In this edition we introduce Building CodeHub. It’s a service created by MBIE’s Building Systems Performance branch to provide a go-to place for building-related technical resources.
Next month (26–28 October) Architectural Designers New Zealand (ADNZ) will hold its annual national conference at Te Papa in Wellington. This year’s focus is on the thriving sector and looking ahead to remain at the forefront of your craft.
Designers and other interested parties can find out more on the ADNZ website
In other news, an LBP carpenter recently had his license cancelled by the Building Practitioners Board for undertaking work that was non-compliant and of poor quality. The article in this issue provides a good steer on the Board’s expectations in relation to building quality, rework and LBP responsibility.
Finally, MBIE’s business.govt.nz website just launched a new section specifically for contractors and sole traders. It will help this group better understand the advantages and obligations of being in business, and succeeding as a small business in New Zealand. Well worth a look if you’re a contractor or sole trader.
Going contracting on MBIE’s Business website has more information.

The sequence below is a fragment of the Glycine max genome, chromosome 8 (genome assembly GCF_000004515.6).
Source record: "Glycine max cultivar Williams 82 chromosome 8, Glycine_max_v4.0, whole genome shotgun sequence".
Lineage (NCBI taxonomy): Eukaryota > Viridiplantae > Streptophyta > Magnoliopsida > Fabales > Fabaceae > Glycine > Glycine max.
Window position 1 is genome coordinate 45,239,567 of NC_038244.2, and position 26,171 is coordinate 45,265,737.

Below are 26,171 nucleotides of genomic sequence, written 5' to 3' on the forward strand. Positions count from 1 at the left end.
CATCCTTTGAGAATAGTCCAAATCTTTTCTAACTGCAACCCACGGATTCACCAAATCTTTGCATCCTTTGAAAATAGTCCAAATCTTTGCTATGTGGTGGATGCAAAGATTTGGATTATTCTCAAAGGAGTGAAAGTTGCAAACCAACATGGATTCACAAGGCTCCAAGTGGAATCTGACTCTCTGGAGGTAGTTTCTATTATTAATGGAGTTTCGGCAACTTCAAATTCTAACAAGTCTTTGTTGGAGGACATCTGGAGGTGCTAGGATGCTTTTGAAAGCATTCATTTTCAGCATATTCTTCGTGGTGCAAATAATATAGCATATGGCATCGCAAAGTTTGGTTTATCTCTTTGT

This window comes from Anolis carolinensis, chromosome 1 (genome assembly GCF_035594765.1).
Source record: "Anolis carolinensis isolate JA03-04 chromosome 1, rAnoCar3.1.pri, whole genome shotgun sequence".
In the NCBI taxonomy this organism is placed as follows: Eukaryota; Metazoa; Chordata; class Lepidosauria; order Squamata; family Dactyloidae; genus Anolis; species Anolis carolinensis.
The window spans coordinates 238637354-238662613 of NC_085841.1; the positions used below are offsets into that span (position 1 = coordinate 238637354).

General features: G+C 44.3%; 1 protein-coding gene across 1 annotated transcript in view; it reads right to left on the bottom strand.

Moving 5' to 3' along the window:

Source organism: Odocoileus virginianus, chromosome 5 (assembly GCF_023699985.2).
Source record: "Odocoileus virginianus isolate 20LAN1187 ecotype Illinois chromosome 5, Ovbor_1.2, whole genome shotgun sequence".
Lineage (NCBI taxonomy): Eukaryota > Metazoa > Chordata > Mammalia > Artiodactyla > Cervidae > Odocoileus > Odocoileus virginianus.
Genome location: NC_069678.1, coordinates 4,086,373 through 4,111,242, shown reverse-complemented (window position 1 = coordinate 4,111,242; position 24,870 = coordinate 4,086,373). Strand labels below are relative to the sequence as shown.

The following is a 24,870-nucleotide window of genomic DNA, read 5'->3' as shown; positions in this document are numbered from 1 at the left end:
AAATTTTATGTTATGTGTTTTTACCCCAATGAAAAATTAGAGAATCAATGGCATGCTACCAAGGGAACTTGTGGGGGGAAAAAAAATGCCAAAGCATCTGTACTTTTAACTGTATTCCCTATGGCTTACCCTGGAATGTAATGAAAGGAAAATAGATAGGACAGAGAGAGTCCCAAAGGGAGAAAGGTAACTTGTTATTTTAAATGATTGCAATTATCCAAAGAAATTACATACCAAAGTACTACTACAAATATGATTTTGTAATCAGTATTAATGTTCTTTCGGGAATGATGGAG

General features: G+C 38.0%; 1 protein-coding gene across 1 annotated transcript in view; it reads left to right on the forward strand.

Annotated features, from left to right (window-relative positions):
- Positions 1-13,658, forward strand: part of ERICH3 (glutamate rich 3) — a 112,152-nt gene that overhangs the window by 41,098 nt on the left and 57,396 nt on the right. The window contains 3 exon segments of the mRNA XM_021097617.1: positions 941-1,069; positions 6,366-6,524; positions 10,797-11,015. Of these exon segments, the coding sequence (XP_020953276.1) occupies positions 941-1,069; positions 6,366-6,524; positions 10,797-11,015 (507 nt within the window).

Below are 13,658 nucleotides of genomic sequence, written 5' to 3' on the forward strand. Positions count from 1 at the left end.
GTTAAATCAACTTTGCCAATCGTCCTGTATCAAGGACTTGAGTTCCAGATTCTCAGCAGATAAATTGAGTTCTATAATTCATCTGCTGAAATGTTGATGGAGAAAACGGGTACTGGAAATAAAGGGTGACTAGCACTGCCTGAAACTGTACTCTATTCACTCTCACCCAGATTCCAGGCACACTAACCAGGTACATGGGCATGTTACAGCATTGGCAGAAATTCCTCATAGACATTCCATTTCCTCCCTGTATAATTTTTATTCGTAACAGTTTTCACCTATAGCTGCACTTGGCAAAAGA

Registrar Building Practitioner Licensing
Know your stuff – Exempt Building Work, Part 3
Parts 1 and 2 of this series covered off several examples of exempt building work (building work that does not require a building consent) and some of the measurable exemptions. This part, the third and final in our series, will look at exemption 1. This exemption often comes down to interpretation as opposed to an exact measurement.
As a brief recap from our previous articles, all building work requires a building consent, except for work covered by Schedule 1 of the Building Act 2004. MBIE has issued guidance on Schedule 1 with helpful and practical examples.
Building work that does not require a building consent has further information.
Don’t forget to check if you need a building consent by reading the guidance and contacting your local building consent authority. This will help you avoid fines from councils or penalties from the Building Practitioners Board (the Board).